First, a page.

Read the article 'The trek to forgiveness' and answer the following questions. Then share your answers in pairs, small groups or in a classroom discussion.
1. Young writer Ella Brennan reflects about a time she had a big argument with a friend. Have you ever had a conflict with a friend or family member? What happened that caused the disagreement?
2. Did you end up acting in ways you wouldn’t regularly act? If yes, why? If not, how were you able to control your temper?
3. At the time of the argument, Ella says she couldn’t see that she was also to blame. Why do you think Ella could only see what her friend had done wrong?
4. How have you made up with friends or family members in the past? If you haven’t made up with them yet, what are some good memories you had with the person? How could you make steps to repair this relationship?
5. The Kokoda challenge is what brought Ella and her friend back together. Why do you think a common goal or interest could repair a relationship? When have you seen this in your own life?
1. Biblical friendships: Find a bible story that offers a lesson about friendship, such as Ruth and Naomi, Jesus and Peter and Jonathan and David. Then write a short story about this biblical friendship from a modern perspective. What modern city would this story take place in? What jobs would these characters have? How would a contemporary setting change the story or is forgiveness and friendship timeless?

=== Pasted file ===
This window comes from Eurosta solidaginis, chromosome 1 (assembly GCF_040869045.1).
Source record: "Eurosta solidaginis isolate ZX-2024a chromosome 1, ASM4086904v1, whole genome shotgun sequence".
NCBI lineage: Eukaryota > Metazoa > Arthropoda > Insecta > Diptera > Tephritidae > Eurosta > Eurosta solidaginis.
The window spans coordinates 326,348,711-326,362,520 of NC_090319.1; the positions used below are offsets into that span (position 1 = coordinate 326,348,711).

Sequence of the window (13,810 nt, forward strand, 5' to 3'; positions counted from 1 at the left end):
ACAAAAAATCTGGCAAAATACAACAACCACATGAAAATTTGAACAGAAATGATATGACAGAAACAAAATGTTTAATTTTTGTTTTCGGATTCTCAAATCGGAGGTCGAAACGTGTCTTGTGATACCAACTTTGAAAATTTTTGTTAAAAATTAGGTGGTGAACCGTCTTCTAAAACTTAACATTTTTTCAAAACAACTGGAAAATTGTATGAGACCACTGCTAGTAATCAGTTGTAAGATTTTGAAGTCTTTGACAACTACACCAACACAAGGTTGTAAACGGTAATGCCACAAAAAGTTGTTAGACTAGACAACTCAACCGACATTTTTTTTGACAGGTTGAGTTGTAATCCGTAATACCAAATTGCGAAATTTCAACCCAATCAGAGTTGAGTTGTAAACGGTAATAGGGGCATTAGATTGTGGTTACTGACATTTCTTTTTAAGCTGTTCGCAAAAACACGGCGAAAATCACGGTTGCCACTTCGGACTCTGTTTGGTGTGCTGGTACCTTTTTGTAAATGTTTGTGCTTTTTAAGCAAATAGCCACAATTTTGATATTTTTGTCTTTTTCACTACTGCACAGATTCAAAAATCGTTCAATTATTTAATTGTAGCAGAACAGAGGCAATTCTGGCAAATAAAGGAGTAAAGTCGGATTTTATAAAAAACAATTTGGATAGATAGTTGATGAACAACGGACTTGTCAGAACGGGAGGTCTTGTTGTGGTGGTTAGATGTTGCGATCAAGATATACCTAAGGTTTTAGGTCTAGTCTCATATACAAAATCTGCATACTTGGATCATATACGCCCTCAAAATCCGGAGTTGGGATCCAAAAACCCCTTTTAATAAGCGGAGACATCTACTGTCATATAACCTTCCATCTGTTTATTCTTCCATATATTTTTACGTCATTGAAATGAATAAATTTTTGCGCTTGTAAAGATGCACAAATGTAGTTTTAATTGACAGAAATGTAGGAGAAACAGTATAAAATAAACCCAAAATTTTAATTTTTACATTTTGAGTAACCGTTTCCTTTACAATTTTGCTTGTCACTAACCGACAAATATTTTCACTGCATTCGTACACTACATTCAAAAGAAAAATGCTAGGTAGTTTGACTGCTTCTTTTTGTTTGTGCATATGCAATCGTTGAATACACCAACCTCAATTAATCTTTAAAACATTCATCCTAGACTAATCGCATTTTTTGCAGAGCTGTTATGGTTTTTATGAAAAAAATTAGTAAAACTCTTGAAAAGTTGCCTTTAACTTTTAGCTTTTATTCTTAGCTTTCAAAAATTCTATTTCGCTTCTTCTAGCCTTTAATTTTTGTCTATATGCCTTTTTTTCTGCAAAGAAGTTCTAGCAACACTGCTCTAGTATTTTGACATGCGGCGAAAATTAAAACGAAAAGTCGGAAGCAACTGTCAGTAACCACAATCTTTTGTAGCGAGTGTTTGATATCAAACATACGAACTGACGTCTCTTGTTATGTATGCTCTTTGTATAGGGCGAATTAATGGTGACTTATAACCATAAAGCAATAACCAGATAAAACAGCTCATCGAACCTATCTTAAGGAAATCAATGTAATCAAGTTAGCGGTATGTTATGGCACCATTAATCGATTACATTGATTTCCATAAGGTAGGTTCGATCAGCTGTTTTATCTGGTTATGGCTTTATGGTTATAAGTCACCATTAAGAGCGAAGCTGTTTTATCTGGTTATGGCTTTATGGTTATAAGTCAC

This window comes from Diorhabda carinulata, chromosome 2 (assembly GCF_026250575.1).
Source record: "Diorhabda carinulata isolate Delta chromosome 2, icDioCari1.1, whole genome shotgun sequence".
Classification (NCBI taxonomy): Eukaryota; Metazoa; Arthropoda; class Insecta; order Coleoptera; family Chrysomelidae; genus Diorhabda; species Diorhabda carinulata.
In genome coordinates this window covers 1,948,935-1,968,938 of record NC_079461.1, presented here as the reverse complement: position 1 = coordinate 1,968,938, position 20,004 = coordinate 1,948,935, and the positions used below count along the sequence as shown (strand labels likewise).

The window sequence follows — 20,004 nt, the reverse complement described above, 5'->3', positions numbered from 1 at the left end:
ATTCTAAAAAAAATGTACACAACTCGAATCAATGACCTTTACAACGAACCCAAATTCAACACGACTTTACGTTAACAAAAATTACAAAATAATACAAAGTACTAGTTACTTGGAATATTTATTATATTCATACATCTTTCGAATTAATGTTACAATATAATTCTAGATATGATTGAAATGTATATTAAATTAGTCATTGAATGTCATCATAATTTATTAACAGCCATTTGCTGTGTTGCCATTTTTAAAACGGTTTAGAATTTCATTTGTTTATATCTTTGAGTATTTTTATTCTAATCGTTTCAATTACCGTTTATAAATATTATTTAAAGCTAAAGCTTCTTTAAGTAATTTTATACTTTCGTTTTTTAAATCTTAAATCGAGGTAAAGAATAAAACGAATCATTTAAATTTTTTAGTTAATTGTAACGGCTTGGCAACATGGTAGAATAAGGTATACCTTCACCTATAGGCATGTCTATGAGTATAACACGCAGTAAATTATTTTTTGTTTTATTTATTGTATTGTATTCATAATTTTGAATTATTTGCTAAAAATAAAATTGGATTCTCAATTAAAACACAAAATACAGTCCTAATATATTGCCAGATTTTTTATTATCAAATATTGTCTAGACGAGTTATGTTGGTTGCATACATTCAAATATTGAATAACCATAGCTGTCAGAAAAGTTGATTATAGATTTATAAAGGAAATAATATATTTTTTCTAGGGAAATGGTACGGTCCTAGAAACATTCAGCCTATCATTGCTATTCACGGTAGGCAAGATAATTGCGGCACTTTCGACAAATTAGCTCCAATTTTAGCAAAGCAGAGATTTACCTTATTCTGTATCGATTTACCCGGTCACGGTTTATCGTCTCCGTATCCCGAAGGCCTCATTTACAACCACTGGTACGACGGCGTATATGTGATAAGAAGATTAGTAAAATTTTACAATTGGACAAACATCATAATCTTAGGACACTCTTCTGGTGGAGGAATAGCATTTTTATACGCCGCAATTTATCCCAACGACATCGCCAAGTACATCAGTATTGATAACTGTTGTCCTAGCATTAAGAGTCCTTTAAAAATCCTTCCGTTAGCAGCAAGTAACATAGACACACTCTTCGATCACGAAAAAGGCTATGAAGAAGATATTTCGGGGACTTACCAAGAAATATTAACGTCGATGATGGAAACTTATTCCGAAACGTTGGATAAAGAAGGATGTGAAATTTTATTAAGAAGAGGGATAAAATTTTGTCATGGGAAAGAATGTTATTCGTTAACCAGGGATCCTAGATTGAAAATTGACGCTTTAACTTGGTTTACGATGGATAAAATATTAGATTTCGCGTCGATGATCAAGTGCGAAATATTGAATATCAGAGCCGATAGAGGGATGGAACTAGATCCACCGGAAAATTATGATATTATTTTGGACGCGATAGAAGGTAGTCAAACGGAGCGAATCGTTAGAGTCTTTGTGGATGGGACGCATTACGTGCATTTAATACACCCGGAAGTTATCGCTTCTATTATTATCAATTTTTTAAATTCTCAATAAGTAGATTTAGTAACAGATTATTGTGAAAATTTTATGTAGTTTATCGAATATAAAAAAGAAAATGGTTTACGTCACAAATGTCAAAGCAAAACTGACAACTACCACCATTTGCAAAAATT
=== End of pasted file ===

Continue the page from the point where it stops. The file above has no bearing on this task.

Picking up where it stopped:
Read your story to the class when you are done.
2. Friendship guide: Read young writer Meaghan O’Connor’s article, ‘A good health guide to friendship’ from our Easter 2016 edition. Then in pairs or groups of three, write your own guide to friendship. Write three to five challenging scenarios that friends may run into. In your guide, you should include an unhealthy response and a healthy response.
When you’re finished, share your guide with your class.
For younger students
Friendship bracelet exchange: As a class discuss what it is to be a good friend. Teachers can use some of the questions found on catechist.com.
Students can then make friendship bracelets. Find activity on catechist.com. (PDF) Note: This may take more than one class to complete.
Once all bracelets are finished, students can have a friendship bracelet exchange where each student gives and receives a bracelet. Teachers, invite students to write down their names on a piece a paper. The names should be placed in a hat or basket. After, each student will pick another student’s name. Finally, once all names are picked, one-by-one students will give the bracelet they made to the student they chose from the basket or hat. Students can also share why they think that student is a good friend and classmate.